From 1984 to 1987, William D. Hohmann, AAHS President, directed AAHS excavations at the Redtail Site (AA:12:149[ASM]) in the Northern Tucson Basin. The excavations focused on the central portion of the surface artifact scatter at the site. Four pithouses, several secondary cremations and one primary cremation as well as a variety other cultural features were excavated. This initial fieldwork demonstrated that a valuable Hohokam Colonial period occupation existed at the site. Subsequently, The Institute for American Research conducted additional work at Redtail. (Archaeological Investigations at the Redtail Site, AA:12:149 (ASM), in the Northern Tucson Basin, Mary Bernard-Shaw, Center for Desert Archaeology, Technical Report No. 89-8, 1989.)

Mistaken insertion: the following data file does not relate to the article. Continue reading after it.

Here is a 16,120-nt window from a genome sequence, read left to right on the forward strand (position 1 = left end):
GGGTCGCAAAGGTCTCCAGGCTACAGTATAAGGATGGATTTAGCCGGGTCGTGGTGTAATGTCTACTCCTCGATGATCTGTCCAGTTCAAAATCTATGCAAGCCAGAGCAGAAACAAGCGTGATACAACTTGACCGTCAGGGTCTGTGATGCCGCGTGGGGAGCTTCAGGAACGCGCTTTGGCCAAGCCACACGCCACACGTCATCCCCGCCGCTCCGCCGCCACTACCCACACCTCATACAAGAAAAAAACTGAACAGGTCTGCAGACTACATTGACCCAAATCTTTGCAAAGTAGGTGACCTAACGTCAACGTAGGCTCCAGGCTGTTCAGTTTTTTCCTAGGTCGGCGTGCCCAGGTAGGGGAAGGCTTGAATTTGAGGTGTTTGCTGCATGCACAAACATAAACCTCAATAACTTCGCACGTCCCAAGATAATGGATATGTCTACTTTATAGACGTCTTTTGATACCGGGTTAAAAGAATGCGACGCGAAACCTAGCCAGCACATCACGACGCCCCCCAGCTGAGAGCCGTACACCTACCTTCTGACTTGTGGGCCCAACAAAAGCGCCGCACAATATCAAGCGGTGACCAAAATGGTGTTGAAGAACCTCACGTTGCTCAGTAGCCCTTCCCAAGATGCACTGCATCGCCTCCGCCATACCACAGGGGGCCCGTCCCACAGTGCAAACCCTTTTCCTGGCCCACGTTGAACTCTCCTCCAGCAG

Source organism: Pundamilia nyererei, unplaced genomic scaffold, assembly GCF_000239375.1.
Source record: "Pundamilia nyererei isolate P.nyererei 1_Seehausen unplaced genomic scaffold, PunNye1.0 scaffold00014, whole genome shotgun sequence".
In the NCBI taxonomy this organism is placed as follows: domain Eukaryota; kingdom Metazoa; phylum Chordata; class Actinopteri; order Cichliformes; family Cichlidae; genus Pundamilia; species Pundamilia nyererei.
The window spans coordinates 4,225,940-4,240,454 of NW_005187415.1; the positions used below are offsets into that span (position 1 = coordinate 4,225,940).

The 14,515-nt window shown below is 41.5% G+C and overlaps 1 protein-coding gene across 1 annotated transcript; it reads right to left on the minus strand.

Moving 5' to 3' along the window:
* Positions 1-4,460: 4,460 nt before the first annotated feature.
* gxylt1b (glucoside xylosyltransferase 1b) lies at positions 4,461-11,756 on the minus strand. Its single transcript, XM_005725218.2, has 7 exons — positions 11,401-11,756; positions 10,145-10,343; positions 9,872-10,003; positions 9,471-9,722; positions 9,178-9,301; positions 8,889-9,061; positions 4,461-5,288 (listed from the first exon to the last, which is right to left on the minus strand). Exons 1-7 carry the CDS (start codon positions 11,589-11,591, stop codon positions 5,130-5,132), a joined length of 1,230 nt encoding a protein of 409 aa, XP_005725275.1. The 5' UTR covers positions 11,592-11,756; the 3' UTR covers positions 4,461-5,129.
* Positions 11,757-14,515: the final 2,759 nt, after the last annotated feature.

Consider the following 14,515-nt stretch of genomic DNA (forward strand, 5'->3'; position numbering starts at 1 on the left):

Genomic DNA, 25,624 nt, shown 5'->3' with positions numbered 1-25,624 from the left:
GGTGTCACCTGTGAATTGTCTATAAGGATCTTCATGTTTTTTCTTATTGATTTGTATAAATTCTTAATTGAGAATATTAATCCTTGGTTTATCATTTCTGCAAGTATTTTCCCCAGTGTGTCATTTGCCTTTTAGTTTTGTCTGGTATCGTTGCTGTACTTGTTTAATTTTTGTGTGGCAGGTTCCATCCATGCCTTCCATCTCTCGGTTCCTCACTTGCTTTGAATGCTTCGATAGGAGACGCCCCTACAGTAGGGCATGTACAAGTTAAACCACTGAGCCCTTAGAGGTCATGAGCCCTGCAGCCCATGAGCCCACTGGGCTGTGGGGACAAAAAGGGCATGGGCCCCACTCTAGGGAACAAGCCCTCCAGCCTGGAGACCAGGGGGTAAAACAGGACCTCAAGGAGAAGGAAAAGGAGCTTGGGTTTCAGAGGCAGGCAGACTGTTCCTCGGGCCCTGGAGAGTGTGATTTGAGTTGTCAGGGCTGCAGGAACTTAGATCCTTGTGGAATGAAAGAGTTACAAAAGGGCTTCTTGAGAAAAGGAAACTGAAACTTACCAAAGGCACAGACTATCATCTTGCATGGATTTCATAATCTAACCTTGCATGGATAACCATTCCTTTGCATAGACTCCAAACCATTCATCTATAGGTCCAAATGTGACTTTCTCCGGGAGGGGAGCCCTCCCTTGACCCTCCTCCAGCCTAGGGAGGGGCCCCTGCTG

A unique aspect of Redtail is the amount of turquoise recovered during excavations. It appears that the site has the earliest concentration of turquoise yet found in the southwest.
The artifacts from the AAHS excavations at Redtail were turned over to The Arizona State Museum (ASM) where, with the exception of the turquoise and human remains, they remained in their original field bags. In 2010 a group of AAHS volunteers rebagged and reboxed all of the artifacts and entered them into the ASM database. The original field notes, obtained from Hohmann, were scanned. The results of this voluntary effort resulted in 106 boxes of artifacts and 6 boxes of catalog material that are now available for research.